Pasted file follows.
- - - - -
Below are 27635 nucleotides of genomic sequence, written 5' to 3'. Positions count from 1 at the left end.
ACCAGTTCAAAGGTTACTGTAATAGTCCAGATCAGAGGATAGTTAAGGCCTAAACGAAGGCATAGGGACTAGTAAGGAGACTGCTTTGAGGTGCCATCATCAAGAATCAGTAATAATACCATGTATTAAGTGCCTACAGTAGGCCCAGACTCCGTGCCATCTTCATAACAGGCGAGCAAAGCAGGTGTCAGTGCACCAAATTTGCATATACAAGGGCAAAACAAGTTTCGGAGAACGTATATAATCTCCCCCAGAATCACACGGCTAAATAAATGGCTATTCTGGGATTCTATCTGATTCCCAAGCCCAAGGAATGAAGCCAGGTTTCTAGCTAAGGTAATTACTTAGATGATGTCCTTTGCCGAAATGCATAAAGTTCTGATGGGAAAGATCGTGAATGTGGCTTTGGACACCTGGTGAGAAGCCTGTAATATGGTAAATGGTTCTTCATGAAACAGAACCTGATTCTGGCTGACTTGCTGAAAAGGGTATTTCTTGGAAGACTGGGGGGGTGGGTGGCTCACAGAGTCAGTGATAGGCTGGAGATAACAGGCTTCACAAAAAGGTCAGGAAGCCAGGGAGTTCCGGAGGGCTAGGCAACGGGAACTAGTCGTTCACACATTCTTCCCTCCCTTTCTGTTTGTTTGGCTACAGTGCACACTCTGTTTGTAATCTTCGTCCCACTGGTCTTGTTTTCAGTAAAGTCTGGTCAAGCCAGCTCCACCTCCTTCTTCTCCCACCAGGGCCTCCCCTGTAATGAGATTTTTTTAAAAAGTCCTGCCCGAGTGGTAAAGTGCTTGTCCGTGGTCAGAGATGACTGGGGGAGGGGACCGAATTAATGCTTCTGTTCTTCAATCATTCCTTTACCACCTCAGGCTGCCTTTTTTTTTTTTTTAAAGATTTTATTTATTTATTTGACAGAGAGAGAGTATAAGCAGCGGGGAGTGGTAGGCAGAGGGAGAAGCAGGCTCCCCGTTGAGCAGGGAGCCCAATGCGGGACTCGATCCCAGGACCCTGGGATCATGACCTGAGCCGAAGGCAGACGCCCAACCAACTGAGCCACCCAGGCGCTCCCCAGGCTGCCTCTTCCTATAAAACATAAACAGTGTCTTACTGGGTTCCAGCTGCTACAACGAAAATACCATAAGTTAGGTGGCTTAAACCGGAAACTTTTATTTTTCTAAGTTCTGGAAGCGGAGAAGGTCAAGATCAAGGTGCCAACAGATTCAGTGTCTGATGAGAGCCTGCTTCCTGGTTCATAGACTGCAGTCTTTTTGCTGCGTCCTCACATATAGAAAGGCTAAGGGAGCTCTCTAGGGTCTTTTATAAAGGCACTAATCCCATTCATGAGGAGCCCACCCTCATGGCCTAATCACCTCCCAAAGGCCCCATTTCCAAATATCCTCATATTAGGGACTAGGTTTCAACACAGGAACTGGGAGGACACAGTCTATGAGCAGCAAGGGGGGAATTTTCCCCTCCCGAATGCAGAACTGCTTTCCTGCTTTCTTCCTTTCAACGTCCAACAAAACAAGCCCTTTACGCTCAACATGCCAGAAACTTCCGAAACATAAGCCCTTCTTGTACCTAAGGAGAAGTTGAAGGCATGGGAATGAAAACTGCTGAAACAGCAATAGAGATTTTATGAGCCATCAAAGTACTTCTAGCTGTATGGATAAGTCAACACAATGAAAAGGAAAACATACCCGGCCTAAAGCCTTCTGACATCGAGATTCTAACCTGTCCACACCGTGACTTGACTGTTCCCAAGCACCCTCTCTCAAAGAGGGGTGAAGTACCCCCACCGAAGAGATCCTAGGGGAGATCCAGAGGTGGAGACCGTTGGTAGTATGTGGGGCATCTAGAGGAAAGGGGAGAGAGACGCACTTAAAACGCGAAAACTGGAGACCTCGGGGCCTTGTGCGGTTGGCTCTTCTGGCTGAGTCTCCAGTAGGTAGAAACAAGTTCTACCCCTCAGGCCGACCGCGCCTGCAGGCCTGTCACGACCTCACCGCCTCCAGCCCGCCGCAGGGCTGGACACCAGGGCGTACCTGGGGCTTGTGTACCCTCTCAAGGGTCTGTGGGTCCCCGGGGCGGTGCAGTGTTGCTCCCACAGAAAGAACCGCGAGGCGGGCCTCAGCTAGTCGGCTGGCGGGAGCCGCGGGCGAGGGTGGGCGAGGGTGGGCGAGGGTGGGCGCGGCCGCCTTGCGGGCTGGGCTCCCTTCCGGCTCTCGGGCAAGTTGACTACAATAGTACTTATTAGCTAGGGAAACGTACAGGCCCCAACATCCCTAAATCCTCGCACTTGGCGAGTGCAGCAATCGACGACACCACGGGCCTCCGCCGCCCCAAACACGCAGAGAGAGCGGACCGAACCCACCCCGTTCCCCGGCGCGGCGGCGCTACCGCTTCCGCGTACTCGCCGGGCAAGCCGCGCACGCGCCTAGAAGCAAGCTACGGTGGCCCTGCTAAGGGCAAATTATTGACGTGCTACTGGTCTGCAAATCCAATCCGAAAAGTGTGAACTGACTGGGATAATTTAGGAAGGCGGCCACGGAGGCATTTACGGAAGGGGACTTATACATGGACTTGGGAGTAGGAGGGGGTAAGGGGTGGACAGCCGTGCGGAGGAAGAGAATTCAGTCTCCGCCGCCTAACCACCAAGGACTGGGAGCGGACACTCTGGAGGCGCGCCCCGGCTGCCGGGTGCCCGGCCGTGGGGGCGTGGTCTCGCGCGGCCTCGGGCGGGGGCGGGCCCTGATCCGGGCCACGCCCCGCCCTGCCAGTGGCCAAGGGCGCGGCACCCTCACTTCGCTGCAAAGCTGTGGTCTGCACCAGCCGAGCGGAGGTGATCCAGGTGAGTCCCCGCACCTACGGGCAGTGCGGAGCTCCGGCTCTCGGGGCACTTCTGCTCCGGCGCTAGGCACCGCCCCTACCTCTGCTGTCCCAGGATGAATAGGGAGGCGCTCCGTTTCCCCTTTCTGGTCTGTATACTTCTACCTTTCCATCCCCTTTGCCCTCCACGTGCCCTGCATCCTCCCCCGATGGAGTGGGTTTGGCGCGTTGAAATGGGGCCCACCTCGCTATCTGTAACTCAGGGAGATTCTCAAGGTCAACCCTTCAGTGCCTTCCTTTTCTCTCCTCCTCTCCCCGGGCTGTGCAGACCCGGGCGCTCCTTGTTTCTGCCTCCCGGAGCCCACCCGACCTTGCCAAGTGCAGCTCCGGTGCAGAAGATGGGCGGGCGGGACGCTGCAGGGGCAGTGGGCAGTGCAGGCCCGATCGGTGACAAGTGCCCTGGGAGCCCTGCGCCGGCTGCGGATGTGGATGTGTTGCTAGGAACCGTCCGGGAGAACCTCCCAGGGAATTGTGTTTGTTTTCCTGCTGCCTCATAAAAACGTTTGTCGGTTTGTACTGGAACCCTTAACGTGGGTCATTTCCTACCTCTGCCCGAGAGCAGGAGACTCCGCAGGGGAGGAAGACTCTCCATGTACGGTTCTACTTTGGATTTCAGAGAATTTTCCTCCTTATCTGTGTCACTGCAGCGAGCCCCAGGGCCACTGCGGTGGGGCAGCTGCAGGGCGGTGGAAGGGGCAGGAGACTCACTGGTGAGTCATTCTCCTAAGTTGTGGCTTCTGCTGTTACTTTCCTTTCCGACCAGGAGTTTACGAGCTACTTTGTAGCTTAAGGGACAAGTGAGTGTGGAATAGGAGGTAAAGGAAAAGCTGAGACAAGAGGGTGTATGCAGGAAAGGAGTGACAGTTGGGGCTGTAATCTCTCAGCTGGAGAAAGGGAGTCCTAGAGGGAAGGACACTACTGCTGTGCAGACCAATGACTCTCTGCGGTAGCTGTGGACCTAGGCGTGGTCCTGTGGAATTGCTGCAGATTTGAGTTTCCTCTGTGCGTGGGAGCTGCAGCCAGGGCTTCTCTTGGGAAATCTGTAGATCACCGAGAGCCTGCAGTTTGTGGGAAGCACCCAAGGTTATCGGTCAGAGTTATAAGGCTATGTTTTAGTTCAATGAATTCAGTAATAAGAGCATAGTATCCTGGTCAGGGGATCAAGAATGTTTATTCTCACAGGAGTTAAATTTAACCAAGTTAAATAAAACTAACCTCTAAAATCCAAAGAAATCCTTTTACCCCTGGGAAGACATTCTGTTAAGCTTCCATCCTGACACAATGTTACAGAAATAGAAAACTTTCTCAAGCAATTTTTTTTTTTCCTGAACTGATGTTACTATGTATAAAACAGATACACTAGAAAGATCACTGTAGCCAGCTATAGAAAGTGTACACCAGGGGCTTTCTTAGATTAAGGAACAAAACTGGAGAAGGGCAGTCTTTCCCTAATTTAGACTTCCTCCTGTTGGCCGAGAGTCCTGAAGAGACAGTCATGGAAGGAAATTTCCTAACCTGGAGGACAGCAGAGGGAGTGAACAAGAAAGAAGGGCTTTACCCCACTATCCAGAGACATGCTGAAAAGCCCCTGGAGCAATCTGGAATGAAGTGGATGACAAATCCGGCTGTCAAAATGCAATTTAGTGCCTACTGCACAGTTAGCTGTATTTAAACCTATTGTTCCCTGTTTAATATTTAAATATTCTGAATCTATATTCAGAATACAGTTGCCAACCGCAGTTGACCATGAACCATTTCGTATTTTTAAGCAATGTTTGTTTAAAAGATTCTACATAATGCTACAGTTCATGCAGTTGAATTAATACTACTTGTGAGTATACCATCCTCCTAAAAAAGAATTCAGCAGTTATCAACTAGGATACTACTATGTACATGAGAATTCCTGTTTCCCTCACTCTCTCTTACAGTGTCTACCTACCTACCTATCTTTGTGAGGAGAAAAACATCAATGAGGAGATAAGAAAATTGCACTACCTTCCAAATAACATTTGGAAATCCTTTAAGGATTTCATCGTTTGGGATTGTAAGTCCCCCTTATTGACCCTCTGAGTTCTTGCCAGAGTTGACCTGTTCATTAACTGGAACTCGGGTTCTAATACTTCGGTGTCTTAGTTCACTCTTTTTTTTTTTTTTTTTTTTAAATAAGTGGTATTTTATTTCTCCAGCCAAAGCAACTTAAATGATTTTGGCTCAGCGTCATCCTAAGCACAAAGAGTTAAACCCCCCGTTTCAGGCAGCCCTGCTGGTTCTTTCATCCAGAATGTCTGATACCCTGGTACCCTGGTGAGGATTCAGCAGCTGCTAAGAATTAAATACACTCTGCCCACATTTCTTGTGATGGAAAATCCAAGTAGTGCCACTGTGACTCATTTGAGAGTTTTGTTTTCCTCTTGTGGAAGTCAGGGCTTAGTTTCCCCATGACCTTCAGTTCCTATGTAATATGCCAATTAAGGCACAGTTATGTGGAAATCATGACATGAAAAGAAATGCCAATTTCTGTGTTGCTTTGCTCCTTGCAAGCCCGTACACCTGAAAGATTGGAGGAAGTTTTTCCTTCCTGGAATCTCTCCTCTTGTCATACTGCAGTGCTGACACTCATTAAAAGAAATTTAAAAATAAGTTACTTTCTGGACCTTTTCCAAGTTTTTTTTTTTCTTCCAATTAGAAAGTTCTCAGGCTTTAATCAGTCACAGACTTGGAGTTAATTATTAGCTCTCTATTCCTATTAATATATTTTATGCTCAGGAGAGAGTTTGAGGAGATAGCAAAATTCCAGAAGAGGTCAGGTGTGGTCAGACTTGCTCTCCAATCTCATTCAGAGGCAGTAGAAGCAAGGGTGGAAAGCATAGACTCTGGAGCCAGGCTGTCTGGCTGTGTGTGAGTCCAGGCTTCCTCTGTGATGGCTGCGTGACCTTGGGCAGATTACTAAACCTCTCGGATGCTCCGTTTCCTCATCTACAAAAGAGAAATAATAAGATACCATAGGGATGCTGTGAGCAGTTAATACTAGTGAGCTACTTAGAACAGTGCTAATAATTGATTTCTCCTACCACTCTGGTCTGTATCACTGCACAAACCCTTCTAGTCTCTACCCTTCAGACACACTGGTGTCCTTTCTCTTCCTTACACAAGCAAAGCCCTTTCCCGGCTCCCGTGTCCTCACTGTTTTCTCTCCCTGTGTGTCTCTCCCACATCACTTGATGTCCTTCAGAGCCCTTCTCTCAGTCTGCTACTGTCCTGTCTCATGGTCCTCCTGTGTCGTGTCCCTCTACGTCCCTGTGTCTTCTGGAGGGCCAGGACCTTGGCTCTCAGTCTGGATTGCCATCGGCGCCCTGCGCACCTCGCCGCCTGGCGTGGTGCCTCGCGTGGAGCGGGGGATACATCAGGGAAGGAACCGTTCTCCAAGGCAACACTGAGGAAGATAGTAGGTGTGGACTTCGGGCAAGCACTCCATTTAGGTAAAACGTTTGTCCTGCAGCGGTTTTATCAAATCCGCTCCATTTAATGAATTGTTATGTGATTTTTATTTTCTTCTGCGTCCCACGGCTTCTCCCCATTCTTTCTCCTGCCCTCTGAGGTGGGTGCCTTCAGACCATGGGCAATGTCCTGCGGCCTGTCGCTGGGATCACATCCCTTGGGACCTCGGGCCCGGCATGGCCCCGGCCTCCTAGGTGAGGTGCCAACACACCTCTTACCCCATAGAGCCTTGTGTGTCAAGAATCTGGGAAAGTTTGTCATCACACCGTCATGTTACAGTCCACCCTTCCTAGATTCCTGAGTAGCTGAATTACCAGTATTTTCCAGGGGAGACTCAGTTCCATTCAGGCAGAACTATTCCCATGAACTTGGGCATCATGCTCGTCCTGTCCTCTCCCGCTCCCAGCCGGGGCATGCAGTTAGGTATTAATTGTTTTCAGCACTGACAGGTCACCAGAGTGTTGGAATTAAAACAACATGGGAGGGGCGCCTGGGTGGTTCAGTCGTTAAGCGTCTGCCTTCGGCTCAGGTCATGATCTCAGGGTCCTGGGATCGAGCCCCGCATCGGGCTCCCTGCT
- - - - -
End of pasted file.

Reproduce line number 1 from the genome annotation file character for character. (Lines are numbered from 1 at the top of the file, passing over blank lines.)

Below are 27635 nucleotides of genomic sequence, written 5' to 3'. Positions count from 1 at the left end.